China's War With Japan 1937-1945: The Struggle for Survival
by Rana Mitter Allen, Lane
More than 75 years after hostilities broke out, the Sino-Japanese War continues to inspire new research and fresh appraisals. As well it should: the subject is vast. Bitter fighting went on for two years longer than the European front of the second world war. A solid understanding of this wide-ranging conflict, and its numerous peacetime outgrowths, is vital to any appreciation of modern Chinese politics, the Nationalist-Communist divide and the contemporary position of Japan in East Asia and beyond. This monumental new work by Oxford University professor Rana Mitter magisterially surveys this conflict, the broader repercussions of which still resonate across East Asia.
In July 1937, following years of growing hostility, Japan launched an all-out invasion of China, which quickly bogged down into what became known internationally as the "China Incident". This conflict was that strangest of all creatures, a desperately bloody and destructive conflagration that, nevertheless, remained an undeclared war.
The "China Incident" can be compared to the Spanish Civil War. And like Spain, China was a proxy, a prelude and a military and ideological testing ground for the much larger conflict that would later break out in Europe - and across the Asia-Pacific region. Astute contemporary observers, such as Christopher Isherwood and W.H. Auden, who visited China to observe this "other" proxy war, explicitly compared the two situations in their own writing.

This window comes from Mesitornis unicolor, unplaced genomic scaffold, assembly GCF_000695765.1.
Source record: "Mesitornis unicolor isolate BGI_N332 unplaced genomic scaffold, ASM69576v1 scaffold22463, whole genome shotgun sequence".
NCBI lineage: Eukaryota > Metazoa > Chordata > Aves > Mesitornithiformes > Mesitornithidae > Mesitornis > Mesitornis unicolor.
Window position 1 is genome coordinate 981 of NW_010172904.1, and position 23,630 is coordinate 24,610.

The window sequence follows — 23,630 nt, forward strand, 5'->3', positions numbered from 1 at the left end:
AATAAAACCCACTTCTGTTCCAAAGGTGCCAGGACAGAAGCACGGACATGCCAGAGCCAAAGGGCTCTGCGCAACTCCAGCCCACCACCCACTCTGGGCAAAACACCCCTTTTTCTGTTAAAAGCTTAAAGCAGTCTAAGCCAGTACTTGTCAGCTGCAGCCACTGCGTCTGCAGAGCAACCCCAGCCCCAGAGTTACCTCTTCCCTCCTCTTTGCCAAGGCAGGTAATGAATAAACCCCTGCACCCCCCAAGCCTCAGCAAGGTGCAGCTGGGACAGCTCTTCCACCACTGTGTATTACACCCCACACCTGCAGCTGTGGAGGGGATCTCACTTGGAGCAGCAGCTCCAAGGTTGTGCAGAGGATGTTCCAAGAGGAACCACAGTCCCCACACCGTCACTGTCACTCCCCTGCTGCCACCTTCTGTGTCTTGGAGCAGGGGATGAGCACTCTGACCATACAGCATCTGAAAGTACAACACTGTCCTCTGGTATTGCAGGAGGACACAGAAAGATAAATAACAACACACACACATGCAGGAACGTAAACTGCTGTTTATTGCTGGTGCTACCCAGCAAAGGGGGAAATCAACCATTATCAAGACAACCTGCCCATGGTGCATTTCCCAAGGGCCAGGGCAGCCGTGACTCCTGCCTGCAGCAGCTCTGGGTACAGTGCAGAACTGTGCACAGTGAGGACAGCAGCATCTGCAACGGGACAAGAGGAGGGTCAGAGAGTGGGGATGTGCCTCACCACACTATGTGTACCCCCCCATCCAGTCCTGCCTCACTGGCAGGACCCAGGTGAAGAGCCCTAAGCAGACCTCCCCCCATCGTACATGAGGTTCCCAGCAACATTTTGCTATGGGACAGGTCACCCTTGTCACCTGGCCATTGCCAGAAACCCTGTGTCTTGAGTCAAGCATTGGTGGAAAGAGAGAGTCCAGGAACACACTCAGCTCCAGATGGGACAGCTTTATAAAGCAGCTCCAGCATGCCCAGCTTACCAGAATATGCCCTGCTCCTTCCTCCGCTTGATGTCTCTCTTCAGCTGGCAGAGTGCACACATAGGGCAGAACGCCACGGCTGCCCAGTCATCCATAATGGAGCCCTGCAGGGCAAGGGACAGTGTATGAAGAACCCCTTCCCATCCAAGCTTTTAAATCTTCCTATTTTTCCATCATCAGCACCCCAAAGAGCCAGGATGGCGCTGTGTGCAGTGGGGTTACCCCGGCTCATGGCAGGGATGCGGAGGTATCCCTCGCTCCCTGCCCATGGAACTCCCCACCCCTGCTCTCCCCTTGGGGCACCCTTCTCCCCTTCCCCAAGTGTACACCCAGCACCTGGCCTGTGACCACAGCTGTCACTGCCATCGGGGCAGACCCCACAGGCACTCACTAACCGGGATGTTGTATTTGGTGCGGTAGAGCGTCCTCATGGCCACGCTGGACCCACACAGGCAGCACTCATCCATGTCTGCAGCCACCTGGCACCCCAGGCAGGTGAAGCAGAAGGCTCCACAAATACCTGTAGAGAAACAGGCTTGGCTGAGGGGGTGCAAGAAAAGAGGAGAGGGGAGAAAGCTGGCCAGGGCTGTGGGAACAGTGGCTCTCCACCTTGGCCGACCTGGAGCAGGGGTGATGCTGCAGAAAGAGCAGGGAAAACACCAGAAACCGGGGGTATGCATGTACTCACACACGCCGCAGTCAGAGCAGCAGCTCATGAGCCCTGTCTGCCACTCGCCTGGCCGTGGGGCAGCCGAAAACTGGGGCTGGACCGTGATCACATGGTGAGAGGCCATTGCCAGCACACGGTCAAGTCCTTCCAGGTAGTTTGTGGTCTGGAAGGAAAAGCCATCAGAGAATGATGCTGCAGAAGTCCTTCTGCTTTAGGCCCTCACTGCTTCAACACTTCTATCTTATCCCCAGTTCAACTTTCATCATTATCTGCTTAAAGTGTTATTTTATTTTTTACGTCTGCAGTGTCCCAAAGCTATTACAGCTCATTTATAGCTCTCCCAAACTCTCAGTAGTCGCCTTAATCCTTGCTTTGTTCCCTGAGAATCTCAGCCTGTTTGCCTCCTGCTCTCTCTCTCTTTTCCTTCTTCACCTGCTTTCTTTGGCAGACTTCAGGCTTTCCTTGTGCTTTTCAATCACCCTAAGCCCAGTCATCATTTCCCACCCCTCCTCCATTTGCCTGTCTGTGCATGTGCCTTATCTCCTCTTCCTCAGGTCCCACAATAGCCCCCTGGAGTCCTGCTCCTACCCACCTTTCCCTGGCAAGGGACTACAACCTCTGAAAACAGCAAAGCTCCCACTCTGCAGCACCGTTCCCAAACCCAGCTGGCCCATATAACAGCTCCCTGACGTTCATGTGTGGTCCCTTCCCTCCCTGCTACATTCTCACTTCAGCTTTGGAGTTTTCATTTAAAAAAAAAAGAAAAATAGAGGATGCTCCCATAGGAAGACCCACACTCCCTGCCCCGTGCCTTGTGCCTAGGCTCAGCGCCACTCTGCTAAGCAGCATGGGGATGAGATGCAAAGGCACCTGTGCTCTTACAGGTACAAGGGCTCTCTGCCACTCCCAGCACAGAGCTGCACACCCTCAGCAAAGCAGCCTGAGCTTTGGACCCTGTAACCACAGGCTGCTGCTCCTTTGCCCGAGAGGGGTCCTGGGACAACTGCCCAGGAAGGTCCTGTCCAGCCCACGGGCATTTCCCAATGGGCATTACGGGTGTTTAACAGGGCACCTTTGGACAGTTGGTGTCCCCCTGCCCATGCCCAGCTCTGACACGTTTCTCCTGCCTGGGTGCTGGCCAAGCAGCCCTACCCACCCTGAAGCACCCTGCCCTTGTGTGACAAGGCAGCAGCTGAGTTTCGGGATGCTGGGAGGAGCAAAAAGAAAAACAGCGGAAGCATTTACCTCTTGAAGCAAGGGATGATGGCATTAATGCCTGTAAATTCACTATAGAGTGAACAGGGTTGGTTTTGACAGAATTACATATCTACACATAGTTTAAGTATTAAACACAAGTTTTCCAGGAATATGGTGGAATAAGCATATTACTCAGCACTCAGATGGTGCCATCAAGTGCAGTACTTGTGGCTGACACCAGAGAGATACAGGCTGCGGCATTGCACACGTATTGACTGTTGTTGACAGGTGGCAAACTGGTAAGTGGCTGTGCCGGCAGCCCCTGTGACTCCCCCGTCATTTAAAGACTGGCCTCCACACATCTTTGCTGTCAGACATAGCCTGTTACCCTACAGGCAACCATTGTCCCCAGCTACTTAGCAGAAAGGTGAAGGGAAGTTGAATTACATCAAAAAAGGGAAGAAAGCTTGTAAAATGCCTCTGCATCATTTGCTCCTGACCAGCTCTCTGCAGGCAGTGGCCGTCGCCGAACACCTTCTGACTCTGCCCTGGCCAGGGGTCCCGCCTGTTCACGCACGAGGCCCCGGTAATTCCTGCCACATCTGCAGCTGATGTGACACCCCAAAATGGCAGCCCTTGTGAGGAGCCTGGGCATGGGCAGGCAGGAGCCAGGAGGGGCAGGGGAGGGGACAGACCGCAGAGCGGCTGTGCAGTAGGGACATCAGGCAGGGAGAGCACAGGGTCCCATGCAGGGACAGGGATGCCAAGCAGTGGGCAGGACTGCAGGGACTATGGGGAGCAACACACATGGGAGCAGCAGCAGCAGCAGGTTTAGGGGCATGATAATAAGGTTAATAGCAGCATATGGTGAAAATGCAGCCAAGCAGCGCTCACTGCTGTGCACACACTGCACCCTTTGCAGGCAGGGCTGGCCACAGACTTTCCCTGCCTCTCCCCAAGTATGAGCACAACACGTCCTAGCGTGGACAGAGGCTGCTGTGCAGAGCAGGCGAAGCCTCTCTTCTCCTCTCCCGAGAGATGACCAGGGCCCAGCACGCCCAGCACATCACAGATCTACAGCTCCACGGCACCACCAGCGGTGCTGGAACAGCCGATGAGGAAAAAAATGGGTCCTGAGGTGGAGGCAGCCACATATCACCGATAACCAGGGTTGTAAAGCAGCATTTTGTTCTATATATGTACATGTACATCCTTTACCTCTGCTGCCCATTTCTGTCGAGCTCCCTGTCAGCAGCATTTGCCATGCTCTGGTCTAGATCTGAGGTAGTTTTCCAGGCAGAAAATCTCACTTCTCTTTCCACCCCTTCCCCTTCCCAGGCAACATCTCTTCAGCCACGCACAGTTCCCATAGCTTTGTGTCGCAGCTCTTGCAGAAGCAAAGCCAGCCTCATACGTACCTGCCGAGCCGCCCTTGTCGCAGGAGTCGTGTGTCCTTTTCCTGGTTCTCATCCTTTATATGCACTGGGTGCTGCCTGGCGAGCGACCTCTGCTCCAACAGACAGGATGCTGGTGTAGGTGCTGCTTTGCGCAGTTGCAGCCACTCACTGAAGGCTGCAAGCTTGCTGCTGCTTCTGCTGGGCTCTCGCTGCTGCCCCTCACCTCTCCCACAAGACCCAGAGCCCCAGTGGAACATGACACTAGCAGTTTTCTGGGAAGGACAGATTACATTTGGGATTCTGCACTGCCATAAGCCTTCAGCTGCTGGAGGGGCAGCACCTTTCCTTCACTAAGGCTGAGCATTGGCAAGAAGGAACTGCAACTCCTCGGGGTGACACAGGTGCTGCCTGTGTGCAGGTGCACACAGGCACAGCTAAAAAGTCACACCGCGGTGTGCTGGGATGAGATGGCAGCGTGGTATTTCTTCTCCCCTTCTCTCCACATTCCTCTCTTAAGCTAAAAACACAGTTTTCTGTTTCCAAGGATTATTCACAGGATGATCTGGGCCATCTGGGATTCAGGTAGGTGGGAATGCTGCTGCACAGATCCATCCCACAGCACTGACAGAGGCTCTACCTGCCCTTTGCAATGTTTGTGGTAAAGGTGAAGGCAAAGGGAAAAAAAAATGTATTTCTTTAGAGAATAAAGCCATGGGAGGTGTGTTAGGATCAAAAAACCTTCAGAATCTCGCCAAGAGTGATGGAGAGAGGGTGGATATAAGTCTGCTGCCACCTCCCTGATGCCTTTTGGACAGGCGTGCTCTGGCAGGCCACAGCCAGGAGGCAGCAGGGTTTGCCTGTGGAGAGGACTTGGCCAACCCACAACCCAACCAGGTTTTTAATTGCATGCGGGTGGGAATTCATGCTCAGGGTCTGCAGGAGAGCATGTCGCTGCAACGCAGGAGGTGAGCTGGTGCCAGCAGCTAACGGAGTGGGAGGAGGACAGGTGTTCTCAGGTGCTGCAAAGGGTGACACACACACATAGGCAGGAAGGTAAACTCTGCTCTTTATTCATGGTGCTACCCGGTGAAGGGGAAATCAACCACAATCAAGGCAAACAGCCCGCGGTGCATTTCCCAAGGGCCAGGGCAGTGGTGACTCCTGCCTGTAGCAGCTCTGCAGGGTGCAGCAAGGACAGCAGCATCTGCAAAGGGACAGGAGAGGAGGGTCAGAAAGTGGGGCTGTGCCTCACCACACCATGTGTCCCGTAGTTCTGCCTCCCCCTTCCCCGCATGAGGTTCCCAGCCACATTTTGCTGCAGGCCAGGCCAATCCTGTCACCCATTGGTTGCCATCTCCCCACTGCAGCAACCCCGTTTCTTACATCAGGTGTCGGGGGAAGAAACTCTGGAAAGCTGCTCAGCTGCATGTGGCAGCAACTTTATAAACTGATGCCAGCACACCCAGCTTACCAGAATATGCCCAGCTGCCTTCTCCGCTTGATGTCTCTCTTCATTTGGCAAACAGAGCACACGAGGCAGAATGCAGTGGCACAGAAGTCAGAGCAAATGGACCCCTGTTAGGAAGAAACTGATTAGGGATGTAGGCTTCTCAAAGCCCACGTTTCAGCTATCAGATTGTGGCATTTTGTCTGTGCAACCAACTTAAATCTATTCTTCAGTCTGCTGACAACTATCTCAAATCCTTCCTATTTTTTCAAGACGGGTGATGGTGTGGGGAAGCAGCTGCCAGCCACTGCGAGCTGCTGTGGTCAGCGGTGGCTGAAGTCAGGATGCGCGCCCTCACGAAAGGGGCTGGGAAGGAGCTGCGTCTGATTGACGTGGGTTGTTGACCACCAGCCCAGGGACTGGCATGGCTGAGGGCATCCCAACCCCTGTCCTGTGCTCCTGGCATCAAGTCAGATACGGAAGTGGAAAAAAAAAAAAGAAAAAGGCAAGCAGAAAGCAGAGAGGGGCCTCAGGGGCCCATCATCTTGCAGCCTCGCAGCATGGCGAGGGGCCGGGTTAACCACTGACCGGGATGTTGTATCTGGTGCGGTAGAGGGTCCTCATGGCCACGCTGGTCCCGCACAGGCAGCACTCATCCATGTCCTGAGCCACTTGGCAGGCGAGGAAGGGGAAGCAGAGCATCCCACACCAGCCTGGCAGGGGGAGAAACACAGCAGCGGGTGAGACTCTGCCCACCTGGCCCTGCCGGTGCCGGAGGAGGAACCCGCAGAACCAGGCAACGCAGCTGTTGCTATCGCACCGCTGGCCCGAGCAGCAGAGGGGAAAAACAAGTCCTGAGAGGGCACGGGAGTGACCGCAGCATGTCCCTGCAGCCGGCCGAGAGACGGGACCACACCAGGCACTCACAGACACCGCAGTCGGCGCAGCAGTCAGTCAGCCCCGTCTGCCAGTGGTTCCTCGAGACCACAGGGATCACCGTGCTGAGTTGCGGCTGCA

Embattled Nationalist leader Generalissimo Chiang Kai-shek emerges as a more sympathetic figure than is usually portrayed. Besides battling the Japanese, Chiang had to deal with a Communist parallel government in parts of the country, as well as a collaborationist regime under Wang Ching-wei, who - with headquarters in the former Nationalist capital at Nanking established a separate power centre in Japanese-occupied China. Somehow, he had to govern the rest of a massive, unwieldy country. This tricky balancing act was achieved - but at a great cost. By tenaciously surviving, the Nationalists endured to the end of the war - and then lost the peace.
Hopelessly corrupt though they were, the Nationalists did fight the Japanese, and their bravery and endurance was internationally applauded at the beginning. By contrast, the Communists didn't engage the Japanese to any extent. Apart from one battle, a few skirmishes and quite consistent guerilla activity, especially in South China and Hong Kong, the Communists didn't have to encounter a highly trained, well-equipped enemy in open battle. The Nationalists did - regularly.
Like other Western academics, Mitter tends to be kinder to the Communists than they perhaps deserve. During the 1930s, almost any serious intellectual with any real human decency and sense of social justice was, at the very least, openly left-wing. Many Western observers of Mao Zedong's refuge at Yanan, Shaanxi, chose to report a version of events that they genuinely wished to believe. Edgar Snow, American author of Red Star Over China, and others were in candid awe of the Communists at Yanan, and either didn't notice (or chose to ignore) the aura of fear and oppression that existed there. In 1949, Yanan's stifling atmosphere was replicated across the country. Chiang's famous early pronouncement - that "the Japanese were an irritation of the skin; the Communists were a disease of the spirit" - contained a solid kernel of hard, bitter truth.